• Additional points are assigned based on prior criminal offenses. These points are also determined by the level of the offense, but are lower than either the point value assigned to a primary offense or additional offense of the same level.
  • Additional points are assigned for prior legal status violations or community sanction violations, such as probation violations.
  • Additional points are assigned for prior serious felonies.

If this seems a bit overwhelming, don’t worry. Your criminal lawyer can do the calculations to show you how these factors will combine to influence sentencing in your case.

Now ultimately the total number of points that a defendant merits is added together to reach a total. If that number is less than 22 then generally a defendant is not eligible for a prison sentence unless a jury decides that a non-prison sentence would present a danger to the public. If the defendant’s point total is above 22 points but less than 44 points then the defendant is eligible for a prison sentence but there is no minimum required prison sentence. Now should a defendant score above 44 points then additional calculations are required and such an individual “scores” a minimum permissible prison sentence in the absence of statutory mitigation.

The formula for determining the minimum permissible prison sentence for a defendant who scores above 44 points on the FCPC scoresheet is as follows:

  1. Subtract 28 from the total sentencing points, and
  2. Multiply the result by 0.75

For example, if the total number of sentencing points was 100, the calculation would go like this:

100 – 28 = 72

72 x 0.75 = 54

Thus the lowest permissible sentence for a defendant who scored 100 points under the guidelines would be 54 months in prison.

Sentencing Above the Lowest Permissible Sentence

As the terminology suggests, this formula above doesn’t yield the sentence a criminal defendant will receive,nor does it yield the maximum sentence that a defendant will receive. Instead this calculation provides the lowest permissible sentence that a defendant may receive in the absence of statutory mitigation. Thus it is not uncommon for a defendant to receive a sentence that is larger or longer than their guideline score. First, if the relevant criminal statute includes a mandatory minimum or a minimum mandatory sentence, the sentence must be at least that minimum, even if the scoresheet yields a shorter or smaller lowest permissible sentence.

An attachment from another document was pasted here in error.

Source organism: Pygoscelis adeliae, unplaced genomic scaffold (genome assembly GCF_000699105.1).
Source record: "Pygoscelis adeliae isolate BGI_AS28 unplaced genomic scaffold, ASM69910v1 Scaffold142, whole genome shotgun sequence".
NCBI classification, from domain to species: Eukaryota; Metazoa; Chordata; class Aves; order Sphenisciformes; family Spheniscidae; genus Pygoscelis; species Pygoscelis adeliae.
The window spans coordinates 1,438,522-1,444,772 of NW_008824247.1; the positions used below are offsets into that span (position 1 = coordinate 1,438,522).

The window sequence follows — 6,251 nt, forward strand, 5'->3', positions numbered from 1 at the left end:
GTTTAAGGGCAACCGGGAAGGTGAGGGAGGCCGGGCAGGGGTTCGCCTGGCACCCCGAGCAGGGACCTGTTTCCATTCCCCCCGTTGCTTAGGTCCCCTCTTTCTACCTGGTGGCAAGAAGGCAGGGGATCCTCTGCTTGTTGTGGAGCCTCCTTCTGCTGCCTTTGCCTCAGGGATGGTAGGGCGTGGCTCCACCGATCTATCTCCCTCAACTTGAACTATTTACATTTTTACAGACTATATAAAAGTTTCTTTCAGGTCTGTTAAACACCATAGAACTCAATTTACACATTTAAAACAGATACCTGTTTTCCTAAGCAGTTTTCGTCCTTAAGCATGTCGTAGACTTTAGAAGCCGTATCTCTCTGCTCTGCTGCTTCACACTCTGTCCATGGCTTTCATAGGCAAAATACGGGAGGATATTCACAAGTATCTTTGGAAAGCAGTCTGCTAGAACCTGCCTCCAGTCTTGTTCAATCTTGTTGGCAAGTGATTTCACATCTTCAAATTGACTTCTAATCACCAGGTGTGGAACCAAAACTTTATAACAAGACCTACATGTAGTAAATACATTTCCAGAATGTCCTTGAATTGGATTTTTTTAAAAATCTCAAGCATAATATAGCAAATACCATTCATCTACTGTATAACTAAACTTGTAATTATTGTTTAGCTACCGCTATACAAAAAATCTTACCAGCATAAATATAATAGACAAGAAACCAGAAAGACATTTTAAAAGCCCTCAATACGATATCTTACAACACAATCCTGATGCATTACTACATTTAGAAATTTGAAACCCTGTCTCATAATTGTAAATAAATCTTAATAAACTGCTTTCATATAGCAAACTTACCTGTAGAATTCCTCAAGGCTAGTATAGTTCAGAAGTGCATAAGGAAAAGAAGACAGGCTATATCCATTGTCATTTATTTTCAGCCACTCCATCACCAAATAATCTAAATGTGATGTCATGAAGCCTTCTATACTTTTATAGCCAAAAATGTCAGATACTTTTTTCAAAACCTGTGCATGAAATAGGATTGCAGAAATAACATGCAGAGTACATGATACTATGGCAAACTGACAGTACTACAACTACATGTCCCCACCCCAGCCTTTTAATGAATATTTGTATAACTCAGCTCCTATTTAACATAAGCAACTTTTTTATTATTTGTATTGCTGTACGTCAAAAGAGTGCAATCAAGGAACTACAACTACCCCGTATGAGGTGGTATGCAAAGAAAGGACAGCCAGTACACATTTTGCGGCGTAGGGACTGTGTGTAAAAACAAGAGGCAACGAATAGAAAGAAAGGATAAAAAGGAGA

Even where there is no mandatory minimum sentence in the statute, the court is free to sentence the defendant to any amount of time between the lowest permissible sentence and the statutory maximum. 

Sentencing Below the Lowest Permissible Sentence

“Lowest permissible sentence” is a bit misleading, because there actually are circumstances in which the court may impose a sentence below the minimum yielded by the scoresheet. The rationale for the imposition of such lower sentences is what’s known as statutory mitigation and the applicable statutory mitigators can be found in Florida Statute 921.0026. But it is crucial to understand that a judge has far more discretion to impose a sentence in excess of a defendant’s guideline score than to impose a sentence below that same guideline score. Now some of the most common statutory mitigators include:

  • The lower sentence is pursuant to a legitimate, uncoerced plea agreement
  • The defendant was an accomplice whose role in the crime was relatively minor
  • The defendant’s capacity to recognize the criminal nature of their actions or conform to the law was substantially impaired
  • The defendant requires special treatment for a mental or physical disability or addiction
  • The need for payment of restitution to the victim outweighs the need for incarceration
  • The victim provoked or otherwise willingly participated in the incident
  • The defendant acted under duress
  • The defendant cooperated with the state
  • The victim was substantially compensated before the defendant was identified
  • The offense was committed in an unsophisticated manner, was an isolated incident, and the defendant has shown remorse
  • At the time of the offense, the defendant was too young to appreciate the consequences of the action or the defendant is to be sentenced as a youthful offender
  • The defendant is qualified to participate in a treatment-based drug court program and is open to participating
  • The defendant was making a good faith effort to obtain or provide medical assistance for someone suffering a drug overdose

Your Jacksonville criminal defense attorney can help you determine whether one or more of the permissible mitigating factors may apply in your case.

Get the Help You Need with Your Criminal Case

If you’ve been charged with a crime in Florida, your next step should be to speak with an experienced local criminal attorney. You can schedule a free consultation with Florida criminal defense lawyer Matthew Lufrano right now by calling 904-513-3905 or filling out the contact form on this site.